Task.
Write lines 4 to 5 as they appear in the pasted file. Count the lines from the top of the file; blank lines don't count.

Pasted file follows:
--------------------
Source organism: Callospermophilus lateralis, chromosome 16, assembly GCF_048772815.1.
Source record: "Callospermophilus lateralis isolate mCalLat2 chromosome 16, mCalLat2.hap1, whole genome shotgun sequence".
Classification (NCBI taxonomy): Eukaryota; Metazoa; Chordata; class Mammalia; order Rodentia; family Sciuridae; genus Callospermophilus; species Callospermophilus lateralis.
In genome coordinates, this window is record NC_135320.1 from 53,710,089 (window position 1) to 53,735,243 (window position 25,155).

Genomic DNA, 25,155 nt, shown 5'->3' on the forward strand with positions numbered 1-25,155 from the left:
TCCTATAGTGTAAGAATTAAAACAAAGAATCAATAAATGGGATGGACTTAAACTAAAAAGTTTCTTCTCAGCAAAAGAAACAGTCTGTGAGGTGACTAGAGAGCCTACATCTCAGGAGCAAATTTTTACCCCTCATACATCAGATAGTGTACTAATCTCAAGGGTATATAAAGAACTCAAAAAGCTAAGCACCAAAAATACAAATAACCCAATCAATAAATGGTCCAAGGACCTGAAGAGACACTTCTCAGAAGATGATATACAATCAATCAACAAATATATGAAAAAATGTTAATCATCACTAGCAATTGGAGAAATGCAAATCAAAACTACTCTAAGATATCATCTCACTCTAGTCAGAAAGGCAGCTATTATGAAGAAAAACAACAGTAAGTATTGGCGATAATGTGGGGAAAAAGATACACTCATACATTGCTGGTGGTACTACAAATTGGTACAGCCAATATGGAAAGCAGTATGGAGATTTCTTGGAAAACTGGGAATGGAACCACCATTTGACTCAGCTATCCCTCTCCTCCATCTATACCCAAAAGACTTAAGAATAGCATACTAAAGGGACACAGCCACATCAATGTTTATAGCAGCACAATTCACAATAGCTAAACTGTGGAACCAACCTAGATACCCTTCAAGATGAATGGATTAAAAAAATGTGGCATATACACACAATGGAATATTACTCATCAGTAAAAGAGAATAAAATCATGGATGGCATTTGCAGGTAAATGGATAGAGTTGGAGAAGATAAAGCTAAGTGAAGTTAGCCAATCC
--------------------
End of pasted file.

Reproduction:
In genome coordinates, this window is record NC_135320.1 from 53,710,089 (window position 1) to 53,735,243 (window position 25,155).

Genomic DNA, 25,155 nt, shown 5'->3' on the forward strand with positions numbered 1-25,155 from the left: